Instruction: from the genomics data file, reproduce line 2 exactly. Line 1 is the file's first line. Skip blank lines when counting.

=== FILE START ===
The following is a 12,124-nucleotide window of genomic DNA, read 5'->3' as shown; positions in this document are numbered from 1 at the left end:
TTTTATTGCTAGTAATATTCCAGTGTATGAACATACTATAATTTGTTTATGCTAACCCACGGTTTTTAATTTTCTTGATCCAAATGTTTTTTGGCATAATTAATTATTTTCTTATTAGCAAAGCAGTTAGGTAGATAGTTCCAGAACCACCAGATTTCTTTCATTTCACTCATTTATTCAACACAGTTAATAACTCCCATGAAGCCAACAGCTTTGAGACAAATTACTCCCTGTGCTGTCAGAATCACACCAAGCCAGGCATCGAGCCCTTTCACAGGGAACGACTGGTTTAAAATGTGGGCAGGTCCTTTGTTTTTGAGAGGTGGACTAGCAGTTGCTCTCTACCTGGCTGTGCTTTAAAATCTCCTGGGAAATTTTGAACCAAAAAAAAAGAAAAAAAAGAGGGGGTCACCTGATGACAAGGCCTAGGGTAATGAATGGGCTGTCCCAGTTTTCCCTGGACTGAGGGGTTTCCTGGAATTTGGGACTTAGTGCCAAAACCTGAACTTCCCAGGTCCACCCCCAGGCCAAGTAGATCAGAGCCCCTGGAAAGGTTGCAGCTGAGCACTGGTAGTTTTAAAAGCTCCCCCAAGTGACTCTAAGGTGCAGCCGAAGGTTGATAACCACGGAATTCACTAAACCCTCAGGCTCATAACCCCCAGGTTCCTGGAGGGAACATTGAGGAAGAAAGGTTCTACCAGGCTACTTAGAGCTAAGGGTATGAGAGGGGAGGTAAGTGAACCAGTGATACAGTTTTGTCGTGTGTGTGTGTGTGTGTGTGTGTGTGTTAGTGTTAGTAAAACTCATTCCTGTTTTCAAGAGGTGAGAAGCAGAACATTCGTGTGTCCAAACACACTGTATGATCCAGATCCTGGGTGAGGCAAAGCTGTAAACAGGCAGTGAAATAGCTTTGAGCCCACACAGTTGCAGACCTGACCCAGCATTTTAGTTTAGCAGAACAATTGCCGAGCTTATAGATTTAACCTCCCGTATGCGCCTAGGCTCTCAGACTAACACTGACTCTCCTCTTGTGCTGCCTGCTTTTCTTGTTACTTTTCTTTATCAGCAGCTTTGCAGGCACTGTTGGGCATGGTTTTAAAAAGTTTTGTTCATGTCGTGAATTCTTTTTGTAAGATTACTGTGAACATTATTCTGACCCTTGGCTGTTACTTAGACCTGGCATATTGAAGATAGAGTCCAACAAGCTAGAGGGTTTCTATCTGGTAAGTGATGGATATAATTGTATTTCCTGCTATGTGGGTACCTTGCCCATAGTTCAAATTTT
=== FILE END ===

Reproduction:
TTTTATTGCTAGTAATATTCCAGTGTATGAACATACTATAATTTGTTTATGCTAACCCACGGTTTTTAATTTTCTTGATCCAAATGTTTTTTGGCATAATTAATTATTTTCTTATTAGCAAAGCAGTTAGGTAGATAGTTCCAGAACCACCAGATTTCTTTCATTTCACTCATTTATTCAACACAGTTAATAACTCCCATGAAGCCAACAGCTTTGAGACAAATTACTCCCTGTGCTGTCAGAATCACACCAAGCCAGGCATCGAGCCCTTTCACAGGGAACGACTGGTTTAAAATGTGGGCAGGTCCTTTGTTTTTGAGAGGTGGACTAGCAGTTGCTCTCTACCTGGCTGTGCTTTAAAATCTCCTGGGAAATTTTGAACCAAAAAAAAAGAAAAAAAAGAGGGGGTCACCTGATGACAAGGCCTAGGGTAATGAATGGGCTGTCCCAGTTTTCCCTGGACTGAGGGGTTTCCTGGAATTTGGGACTTAGTGCCAAAACCTGAACTTCCCAGGTCCACCCCCAGGCCAAGTAGATCAGAGCCCCTGGAAAGGTTGCAGCTGAGCACTGGTAGTTTTAAAAGCTCCCCCAAGTGACTCTAAGGTGCAGCCGAAGGTTGATAACCACGGAATTCACTAAACCCTCAGGCTCATAACCCCCAGGTTCCTGGAGGGAACATTGAGGAAGAAAGGTTCTACCAGGCTACTTAGAGCTAAGGGTATGAGAGGGGAGGTAAGTGAACCAGTGATACAGTTTTGTCGTGTGTGTGTGTGTGTGTGTGTGTGTGTTAGTGTTAGTAAAACTCATTCCTGTTTTCAAGAGGTGAGAAGCAGAACATTCGTGTGTCCAAACACACTGTATGATCCAGATCCTGGGTGAGGCAAAGCTGTAAACAGGCAGTGAAATAGCTTTGAGCCCACACAGTTGCAGACCTGACCCAGCATTTTAGTTTAGCAGAACAATTGCCGAGCTTATAGATTTAACCTCCCGTATGCGCCTAGGCTCTCAGACTAACACTGACTCTCCTCTTGTGCTGCCTGCTTTTCTTGTTACTTTTCTTTATCAGCAGCTTTGCAGGCACTGTTGGGCATGGTTTTAAAAAGTTTTGTTCATGTCGTGAATTCTTTTTGTAAGATTACTGTGAACATTATTCTGACCCTTGGCTGTTACTTAGACCTGGCATATTGAAGATAGAGTCCAACAAGCTAGAGGGTTTCTATCTGGTAAGTGATGGATATAATTGTATTTCCTGCTATGTGGGTACCTTGCCCATAGTTCAAATTTT